Poetry: Wilfred Owen

December 14, 2014

Perhaps one is pre-disposed to warm to Wilfred Owen‘s poetry by his own tragic story: killed in action a mere week before the Armistice (but then, when you get to thinking about this, it is even crueller to realise that someone had to be the last person killed) and his parents receiving the telegram a week later, whilst everyone around finally celebrated the end…

Owen’s poetry has survived, and will, for a number of reasons. He writes about war in ways which others – equally effectively – do not: his best poems, it has always seemed to me, are especially powerful because they personalise the dreadfulness of war by zeroing in on a single individual and his fate: the blindedĀ soldier in The Sentry, the dying man in Dulce et Decorum Est, or, most powerfully for me, the survivor in Disabled. When he focuses in close-up on the horrors, he comes from an unusual angle – the survivors in Mental Cases are unforgettable, and again, these are survivors. And in some way, these poems are filmic: a series of shots, from different angles, they link in for me with the grainy old monochrome newsreel shots of a century ago.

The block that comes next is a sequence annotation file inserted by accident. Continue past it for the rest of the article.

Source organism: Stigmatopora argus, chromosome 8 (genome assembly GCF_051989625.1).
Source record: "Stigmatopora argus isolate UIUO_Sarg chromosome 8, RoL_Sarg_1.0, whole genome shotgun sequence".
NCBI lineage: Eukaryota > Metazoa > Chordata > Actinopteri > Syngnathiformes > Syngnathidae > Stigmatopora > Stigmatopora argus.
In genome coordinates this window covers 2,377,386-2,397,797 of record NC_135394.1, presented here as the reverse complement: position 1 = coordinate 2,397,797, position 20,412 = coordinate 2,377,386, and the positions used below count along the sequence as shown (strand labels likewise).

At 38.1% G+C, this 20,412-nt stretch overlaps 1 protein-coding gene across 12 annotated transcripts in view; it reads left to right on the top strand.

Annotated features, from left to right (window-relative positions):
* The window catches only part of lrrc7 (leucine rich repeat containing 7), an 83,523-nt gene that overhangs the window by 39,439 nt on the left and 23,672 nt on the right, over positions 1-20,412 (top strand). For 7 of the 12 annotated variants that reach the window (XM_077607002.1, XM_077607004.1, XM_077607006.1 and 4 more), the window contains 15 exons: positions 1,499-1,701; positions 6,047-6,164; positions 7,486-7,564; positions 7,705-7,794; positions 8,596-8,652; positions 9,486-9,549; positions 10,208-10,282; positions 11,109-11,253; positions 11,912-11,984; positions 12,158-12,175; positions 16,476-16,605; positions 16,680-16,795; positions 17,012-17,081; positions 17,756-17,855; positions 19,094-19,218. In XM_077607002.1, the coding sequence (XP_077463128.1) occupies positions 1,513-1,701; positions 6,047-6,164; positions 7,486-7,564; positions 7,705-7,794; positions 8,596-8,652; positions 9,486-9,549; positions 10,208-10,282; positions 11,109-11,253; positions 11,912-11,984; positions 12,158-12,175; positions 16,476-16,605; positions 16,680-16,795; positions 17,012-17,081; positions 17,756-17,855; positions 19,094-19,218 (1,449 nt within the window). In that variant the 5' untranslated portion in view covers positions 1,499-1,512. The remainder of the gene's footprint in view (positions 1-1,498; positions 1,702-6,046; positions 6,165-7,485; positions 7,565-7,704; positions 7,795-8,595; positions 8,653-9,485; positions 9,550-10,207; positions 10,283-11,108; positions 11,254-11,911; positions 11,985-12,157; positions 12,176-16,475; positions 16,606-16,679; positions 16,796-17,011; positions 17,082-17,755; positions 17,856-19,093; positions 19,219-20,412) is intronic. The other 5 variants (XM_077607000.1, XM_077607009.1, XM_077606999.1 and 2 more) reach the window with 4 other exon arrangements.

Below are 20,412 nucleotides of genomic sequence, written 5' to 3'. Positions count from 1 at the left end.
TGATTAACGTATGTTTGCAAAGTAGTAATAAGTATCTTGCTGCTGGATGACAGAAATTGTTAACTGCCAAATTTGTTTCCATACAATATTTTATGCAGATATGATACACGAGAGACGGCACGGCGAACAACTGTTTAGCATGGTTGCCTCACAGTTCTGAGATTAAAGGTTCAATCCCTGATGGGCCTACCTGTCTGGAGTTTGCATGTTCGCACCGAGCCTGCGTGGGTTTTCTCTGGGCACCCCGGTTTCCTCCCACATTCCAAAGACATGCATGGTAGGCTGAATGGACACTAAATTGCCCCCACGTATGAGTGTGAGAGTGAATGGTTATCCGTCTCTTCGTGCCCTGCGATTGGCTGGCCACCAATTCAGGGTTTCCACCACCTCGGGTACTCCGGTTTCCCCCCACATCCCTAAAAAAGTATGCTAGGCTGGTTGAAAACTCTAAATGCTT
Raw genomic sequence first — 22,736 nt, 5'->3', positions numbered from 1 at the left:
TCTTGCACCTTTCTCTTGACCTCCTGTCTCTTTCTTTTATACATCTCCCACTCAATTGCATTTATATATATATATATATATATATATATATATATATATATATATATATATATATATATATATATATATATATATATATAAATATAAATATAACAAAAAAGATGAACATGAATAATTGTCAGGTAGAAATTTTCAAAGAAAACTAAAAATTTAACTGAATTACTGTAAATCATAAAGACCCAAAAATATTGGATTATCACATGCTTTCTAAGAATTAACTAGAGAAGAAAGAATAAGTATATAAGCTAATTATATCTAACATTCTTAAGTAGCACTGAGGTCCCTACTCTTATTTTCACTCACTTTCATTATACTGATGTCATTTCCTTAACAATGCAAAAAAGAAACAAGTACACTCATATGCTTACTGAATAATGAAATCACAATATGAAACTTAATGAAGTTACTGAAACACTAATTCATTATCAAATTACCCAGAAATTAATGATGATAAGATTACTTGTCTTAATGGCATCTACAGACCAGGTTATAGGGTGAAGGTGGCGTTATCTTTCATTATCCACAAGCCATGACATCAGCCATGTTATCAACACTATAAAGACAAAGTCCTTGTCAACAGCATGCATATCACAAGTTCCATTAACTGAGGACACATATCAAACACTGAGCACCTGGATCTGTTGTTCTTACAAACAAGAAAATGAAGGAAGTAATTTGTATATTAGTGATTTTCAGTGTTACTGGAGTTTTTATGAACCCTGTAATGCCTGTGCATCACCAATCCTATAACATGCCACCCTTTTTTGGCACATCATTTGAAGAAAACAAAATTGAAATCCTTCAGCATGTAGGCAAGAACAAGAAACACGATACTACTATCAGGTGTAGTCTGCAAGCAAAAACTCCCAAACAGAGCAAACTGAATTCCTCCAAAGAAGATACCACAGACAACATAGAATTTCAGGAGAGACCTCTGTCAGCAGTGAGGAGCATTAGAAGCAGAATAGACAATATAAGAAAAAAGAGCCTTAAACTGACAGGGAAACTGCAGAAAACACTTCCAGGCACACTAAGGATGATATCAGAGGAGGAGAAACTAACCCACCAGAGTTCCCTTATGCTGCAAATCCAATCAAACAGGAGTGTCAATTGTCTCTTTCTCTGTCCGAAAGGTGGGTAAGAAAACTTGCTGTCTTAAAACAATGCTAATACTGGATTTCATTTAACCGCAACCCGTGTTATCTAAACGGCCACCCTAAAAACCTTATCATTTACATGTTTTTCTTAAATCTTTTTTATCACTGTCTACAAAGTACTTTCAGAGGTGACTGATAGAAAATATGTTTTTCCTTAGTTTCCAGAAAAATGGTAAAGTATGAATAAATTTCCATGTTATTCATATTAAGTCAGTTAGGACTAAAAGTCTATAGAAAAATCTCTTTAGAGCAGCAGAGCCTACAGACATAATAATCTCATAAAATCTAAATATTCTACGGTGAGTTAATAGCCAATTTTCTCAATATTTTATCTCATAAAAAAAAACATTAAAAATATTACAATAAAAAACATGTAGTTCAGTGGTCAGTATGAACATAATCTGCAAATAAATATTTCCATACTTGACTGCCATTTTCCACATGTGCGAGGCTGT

Owen is also capable of great cleverness in developing an idea, almost in the metaphysical sense of ‘wit’. The Parable of the Old Man and the Young is my favourite example of this: the Old Testament story of Abraham and Isaac and the sacrifice develops gradually, becoming subtly more and more warped and surreal as the location and the language mutates, from the deserts of Mesopotamia to the trenches of Flanders, and then blasphemous as the clever men of Europe defy God’s final command to show mercy.

But what is specifically poetic about Owen? Briefly and powerfully he draws us as far as we (safely at home) can be drawn into the horrors and shows us, through visual imagery and through his use of language, as much as we can ever know. The strangeness, the eeriness he creates through his subtle and persistent use of half-rhyme in poems such as Exposure and Strange Meeting are meant to haunt us, creating places we can see and feel and yet never understand, feelings we can imagine, perhaps, but never really know. Perhaps that is his greatest achievement: he takes us as close as we can be taken to the world he lived and died in, and in a way that no other poet of his time manages to do so forcefully.

And: if you are familiar with Owen’s poetry, next time you read Sebastian FaulksBirdsong, look out for how many very carefully and subtly woven-in back-references there are to Owen’s poems (and Sassoon’s too)…

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